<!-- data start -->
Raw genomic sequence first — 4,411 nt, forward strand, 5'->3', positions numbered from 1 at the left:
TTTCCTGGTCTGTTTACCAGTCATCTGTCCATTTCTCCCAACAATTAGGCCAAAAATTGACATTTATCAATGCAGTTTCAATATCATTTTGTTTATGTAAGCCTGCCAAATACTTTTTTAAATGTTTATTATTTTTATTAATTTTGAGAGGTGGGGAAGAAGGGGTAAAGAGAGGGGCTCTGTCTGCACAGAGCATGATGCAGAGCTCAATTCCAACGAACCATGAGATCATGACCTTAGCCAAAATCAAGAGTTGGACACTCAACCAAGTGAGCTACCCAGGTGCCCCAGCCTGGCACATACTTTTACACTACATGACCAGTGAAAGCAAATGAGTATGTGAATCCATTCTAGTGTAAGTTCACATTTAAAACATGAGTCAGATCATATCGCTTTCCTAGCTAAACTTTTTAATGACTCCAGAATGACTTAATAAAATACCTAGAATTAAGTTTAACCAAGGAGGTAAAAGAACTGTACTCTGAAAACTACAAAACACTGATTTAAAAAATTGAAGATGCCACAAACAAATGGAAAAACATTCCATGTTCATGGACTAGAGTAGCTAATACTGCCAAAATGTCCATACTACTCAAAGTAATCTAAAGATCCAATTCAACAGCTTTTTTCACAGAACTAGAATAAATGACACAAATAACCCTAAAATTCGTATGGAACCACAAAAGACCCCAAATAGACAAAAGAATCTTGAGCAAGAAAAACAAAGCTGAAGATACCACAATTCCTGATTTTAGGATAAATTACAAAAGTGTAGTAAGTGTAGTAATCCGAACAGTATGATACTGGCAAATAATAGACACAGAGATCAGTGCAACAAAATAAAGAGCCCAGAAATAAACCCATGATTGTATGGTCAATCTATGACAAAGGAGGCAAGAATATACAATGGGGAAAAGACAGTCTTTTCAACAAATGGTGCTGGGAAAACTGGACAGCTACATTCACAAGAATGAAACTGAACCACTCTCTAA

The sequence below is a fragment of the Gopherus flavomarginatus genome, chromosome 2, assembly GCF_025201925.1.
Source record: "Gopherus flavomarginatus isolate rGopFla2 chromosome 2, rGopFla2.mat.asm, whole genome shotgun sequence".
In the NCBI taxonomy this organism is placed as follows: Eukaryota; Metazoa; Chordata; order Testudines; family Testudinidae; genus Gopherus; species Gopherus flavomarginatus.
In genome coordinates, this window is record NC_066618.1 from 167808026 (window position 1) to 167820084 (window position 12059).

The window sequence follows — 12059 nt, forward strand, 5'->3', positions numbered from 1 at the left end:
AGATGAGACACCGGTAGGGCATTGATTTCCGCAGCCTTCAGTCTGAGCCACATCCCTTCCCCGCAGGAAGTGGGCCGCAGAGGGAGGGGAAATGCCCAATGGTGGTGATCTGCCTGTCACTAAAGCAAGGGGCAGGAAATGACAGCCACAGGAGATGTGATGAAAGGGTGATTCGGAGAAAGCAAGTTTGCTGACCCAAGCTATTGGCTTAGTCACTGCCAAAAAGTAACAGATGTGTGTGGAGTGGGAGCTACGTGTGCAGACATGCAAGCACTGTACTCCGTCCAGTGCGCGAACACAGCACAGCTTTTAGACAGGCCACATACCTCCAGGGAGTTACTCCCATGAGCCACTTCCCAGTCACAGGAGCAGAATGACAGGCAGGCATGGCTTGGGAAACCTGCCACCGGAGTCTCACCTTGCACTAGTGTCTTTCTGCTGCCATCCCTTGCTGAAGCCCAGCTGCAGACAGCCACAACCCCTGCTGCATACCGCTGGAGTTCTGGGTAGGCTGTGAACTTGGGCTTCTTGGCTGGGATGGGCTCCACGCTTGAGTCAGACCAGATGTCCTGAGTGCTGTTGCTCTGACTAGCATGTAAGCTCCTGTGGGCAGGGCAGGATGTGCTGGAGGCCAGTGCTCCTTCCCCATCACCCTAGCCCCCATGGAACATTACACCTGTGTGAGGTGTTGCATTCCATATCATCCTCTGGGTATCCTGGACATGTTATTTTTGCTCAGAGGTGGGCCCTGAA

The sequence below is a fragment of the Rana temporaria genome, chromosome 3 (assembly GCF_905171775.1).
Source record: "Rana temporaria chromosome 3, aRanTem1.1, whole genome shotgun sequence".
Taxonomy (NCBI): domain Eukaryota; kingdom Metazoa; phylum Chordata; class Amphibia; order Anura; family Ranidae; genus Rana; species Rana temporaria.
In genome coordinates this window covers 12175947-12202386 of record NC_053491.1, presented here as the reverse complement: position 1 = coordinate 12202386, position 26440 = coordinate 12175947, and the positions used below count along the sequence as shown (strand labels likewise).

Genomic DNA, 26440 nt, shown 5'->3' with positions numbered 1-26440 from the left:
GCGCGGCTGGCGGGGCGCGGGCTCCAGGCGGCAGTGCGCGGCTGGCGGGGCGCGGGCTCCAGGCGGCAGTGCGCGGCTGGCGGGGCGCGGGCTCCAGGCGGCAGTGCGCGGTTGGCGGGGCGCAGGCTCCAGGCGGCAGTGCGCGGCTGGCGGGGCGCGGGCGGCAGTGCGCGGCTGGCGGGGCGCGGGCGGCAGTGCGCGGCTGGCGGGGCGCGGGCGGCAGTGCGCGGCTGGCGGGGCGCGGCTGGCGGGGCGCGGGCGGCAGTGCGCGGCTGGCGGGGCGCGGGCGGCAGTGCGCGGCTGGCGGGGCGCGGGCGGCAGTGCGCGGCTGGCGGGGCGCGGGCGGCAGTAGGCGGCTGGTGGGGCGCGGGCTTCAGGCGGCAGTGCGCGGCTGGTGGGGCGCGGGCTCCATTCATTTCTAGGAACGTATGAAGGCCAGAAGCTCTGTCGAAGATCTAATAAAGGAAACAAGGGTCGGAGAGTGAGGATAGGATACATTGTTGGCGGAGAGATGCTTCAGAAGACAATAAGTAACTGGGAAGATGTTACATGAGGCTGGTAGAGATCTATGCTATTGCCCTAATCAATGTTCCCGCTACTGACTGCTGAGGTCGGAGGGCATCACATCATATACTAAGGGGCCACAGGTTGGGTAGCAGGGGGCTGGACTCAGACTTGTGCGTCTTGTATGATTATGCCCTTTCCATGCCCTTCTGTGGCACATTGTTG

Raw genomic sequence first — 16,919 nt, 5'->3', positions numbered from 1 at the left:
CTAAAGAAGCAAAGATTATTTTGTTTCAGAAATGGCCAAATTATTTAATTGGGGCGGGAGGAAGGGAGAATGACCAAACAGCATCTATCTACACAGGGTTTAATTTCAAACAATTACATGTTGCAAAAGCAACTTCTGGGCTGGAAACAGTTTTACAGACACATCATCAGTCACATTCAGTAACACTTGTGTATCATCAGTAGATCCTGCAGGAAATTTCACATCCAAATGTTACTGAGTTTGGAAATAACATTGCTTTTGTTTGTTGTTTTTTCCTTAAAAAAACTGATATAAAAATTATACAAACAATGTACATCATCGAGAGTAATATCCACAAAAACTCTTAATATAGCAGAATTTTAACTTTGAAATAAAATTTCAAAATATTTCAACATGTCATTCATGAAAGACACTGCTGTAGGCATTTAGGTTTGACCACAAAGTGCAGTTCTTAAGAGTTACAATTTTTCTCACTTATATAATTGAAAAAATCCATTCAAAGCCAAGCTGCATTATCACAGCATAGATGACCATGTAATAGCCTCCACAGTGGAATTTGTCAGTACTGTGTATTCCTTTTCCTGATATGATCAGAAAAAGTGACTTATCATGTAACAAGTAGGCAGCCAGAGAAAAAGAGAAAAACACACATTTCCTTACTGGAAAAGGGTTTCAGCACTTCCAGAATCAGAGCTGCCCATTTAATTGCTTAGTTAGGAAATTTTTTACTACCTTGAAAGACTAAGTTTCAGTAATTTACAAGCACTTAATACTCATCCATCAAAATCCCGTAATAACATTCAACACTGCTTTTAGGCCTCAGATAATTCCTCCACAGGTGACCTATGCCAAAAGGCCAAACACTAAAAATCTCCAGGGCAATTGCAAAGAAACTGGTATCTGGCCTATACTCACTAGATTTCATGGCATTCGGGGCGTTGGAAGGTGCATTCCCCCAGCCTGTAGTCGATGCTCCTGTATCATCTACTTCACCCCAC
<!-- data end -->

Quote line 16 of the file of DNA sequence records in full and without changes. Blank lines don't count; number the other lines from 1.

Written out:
CTAAAGAAGCAAAGATTATTTTGTTTCAGAAATGGCCAAATTATTTAATTGGGGCGGGAGGAAGGGAGAATGACCAAACAGCATCTATCTACACAGGGTTTAATTTCAAACAATTACATGTTGCAAAAGCAACTTCTGGGCTGGAAACAGTTTTACAGACACATCATCAGTCACATTCAGTAACACTTGTGTATCATCAGTAGATCCTGCAGGAAATTTCACATCCAAATGTTACTGAGTTTGGAAATAACATTGCTTTTGTTTGTTGTTTTTTCCTTAAAAAAACTGATATAAAAATTATACAAACAATGTACATCATCGAGAGTAATATCCACAAAAACTCTTAATATAGCAGAATTTTAACTTTGAAATAAAATTTCAAAATATTTCAACATGTCATTCATGAAAGACACTGCTGTAGGCATTTAGGTTTGACCACAAAGTGCAGTTCTTAAGAGTTACAATTTTTCTCACTTATATAATTGAAAAAATCCATTCAAAGCCAAGCTGCATTATCACAGCATAGATGACCATGTAATAGCCTCCACAGTGGAATTTGTCAGTACTGTGTATTCCTTTTCCTGATATGATCAGAAAAAGTGACTTATCATGTAACAAGTAGGCAGCCAGAGAAAAAGAGAAAAACACACATTTCCTTACTGGAAAAGGGTTTCAGCACTTCCAGAATCAGAGCTGCCCATTTAATTGCTTAGTTAGGAAATTTTTTACTACCTTGAAAGACTAAGTTTCAGTAATTTACAAGCACTTAATACTCATCCATCAAAATCCCGTAATAACATTCAACACTGCTTTTAGGCCTCAGATAATTCCTCCACAGGTGACCTATGCCAAAAGGCCAAACACTAAAAATCTCCAGGGCAATTGCAAAGAAACTGGTATCTGGCCTATACTCACTAGATTTCATGGCATTCGGGGCGTTGGAAGGTGCATTCCCCCAGCCTGTAGTCGATGCTCCTGTATCATCTACTTCACCCCAC